The so-called 'Trump trade' which turbo-charged stocks at the end of 2016 faded in the first quarter as investors began to doubt the new U.S. president's ability to pass business-friendly legislation, correlations show, but investors are confident a broader bet on global reflation will fuel another leg up for markets.
The correlation between the dollar, U.S. Treasury yields and U.S. equities surged after Donald Trump was elected Nov. 8, 2016, and again shortly after his inauguration in January, as investors bet promised cuts to tax and regulation would boost company earnings and prompt the Federal Reserve to increase the pace of rate hikes. The S&P 500 stock index jumped 12% to an all-time high March 1, and 10-year Treasuries gained as much as 77 basis points to the highest level in three years. The dollar index touched a 14-year maximum in January.
But these relationships collapsed last month, data from Kensho Technologies Inc. shows. The 50-day rolling correlation between the ICE USDX dollar futures index and the S&P 500, at -0.34 before the election, reversed sharply and climbed to a 14-month high of 0.38 by March 1. It halved to just 0.19 by March 31.
Gauges of the risk-on mood that swept markets in the wake of Trump's victory have faltered in 2017, particularly since his failure to push healthcare reforms through Congress in March bred skepticism that he would be able to implement his fiscal stimulus plans.
But with firms globally expected to report stronger first-quarter earnings in April, there are signs the death of the 'Trump trade' will not scupper global reflation bets. The 10-year U.S. Treasury was at 2.36% on April 4, and a yield of 3% by year-end remains a popular projection as price pressures build.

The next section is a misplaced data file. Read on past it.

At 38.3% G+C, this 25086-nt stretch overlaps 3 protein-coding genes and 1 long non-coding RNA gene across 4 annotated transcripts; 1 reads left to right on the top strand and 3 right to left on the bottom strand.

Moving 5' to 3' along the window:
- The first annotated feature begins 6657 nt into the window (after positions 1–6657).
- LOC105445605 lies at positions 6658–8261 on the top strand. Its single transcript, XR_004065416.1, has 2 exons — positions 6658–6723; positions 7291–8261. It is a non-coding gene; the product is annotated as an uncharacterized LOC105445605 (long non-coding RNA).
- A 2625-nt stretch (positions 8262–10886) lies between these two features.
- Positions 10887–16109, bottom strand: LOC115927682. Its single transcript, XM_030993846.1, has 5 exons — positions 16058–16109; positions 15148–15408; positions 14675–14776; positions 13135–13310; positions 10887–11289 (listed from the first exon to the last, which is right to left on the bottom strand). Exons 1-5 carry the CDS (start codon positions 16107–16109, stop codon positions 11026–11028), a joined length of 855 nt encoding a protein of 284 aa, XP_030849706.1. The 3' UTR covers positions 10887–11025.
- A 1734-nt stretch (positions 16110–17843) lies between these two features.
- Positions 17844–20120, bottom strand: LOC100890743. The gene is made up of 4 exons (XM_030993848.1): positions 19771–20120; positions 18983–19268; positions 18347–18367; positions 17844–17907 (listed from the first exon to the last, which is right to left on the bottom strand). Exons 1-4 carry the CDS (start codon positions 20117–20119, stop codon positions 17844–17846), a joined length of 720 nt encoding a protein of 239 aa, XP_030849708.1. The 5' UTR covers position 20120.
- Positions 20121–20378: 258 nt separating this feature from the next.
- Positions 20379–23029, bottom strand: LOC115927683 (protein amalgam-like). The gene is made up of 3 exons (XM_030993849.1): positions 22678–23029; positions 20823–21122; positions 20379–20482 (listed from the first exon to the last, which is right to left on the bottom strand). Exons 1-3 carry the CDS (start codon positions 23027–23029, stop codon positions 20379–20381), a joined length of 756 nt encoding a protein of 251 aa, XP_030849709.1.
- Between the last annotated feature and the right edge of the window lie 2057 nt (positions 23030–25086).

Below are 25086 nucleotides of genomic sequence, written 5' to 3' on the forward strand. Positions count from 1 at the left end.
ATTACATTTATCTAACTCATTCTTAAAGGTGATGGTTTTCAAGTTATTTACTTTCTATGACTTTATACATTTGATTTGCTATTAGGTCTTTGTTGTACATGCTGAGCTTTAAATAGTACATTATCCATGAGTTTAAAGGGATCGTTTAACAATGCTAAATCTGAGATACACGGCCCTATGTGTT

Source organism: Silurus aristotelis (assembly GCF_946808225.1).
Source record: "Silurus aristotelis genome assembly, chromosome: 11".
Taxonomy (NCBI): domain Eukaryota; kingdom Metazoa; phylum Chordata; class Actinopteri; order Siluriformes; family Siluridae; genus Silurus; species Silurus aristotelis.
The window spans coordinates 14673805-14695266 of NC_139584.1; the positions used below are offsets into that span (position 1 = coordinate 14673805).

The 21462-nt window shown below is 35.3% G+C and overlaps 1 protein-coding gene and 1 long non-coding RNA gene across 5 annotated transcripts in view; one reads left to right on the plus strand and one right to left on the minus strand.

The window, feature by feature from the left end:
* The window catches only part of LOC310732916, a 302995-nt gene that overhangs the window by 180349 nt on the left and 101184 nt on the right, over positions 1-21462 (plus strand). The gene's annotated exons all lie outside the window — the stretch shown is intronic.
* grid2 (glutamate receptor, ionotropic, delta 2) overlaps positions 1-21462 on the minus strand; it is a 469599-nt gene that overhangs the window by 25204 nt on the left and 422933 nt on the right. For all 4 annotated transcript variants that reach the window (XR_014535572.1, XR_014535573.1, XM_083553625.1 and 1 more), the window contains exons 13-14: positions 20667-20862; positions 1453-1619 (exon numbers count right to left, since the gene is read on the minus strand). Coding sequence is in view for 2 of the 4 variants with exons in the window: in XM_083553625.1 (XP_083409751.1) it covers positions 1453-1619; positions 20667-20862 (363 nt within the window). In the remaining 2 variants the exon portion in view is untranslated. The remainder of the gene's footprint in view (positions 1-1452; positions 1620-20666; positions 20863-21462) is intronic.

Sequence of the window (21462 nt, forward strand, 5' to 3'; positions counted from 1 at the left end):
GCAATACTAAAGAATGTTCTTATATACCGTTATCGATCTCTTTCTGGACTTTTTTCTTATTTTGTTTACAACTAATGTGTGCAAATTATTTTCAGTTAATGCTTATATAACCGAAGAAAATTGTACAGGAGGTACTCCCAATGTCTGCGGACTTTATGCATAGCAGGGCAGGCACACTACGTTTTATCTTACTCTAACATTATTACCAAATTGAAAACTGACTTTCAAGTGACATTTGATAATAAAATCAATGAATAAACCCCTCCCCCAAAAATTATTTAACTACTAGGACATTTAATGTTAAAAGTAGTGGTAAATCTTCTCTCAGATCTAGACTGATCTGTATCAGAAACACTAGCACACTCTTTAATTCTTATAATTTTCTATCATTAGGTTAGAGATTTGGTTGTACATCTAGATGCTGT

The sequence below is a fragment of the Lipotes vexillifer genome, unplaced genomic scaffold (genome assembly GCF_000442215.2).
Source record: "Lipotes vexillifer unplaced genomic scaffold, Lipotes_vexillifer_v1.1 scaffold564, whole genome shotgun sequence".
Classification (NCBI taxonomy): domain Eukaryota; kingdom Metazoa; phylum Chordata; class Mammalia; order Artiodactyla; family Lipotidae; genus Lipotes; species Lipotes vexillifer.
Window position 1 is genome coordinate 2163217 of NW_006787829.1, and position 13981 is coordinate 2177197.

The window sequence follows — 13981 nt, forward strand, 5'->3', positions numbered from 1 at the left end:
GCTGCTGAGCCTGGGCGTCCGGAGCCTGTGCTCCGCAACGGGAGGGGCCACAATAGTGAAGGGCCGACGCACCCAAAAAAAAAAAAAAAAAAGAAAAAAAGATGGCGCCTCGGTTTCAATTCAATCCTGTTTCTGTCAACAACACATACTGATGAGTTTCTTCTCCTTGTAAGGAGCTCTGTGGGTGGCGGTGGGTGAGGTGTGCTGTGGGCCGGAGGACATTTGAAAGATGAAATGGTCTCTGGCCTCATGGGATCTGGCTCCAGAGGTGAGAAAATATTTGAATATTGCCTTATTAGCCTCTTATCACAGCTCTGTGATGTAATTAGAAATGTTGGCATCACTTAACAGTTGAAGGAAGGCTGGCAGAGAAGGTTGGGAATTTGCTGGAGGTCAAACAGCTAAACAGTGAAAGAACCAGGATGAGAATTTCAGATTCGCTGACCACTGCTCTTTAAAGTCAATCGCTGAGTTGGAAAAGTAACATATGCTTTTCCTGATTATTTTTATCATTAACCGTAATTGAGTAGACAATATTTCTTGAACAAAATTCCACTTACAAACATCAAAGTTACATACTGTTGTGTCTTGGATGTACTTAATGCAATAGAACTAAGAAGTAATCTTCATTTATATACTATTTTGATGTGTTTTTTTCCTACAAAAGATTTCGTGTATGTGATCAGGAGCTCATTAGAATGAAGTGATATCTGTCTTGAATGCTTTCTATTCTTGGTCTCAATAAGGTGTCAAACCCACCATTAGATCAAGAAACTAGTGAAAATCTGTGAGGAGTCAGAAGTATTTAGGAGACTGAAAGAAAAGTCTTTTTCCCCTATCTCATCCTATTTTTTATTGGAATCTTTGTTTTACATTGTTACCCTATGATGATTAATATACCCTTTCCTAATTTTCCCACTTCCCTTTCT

"People are looking for reasons to be downbeat," said Tim Graf, head of macro strategy EMEA at State Street Global Advisors. "There is good reason to be more circumspect, but the foundations of the reflation trade were in place well before the U.S. election, and were not only present in the U.S."
"Global earnings projections remain strong and so do recent data from China that will support global growth."
The 'global reflation trade' can be traced back to mid-2016, when analysts called the end of a decadeslong bull market in bonds just as the 30-year U.S. Treasury yield reached a record low just above 2% in July. Rates have been on an upward trend since, and the 30-year yield has spent most of 2017 in the region of 3%.
"Despite concerns about the viability of Trump's fiscal reforms, long-term U.S. rates expectations have been solid," said State Street's Graf.
"Five-year breakeven inflation rose around 100 basis points from the recent trough to peak, and that has only come off by around 10 basis points," he said, referring to the difference between yields on inflation-adjusted bonds and regular bonds, a measure of market expectations of the rate of future price increases.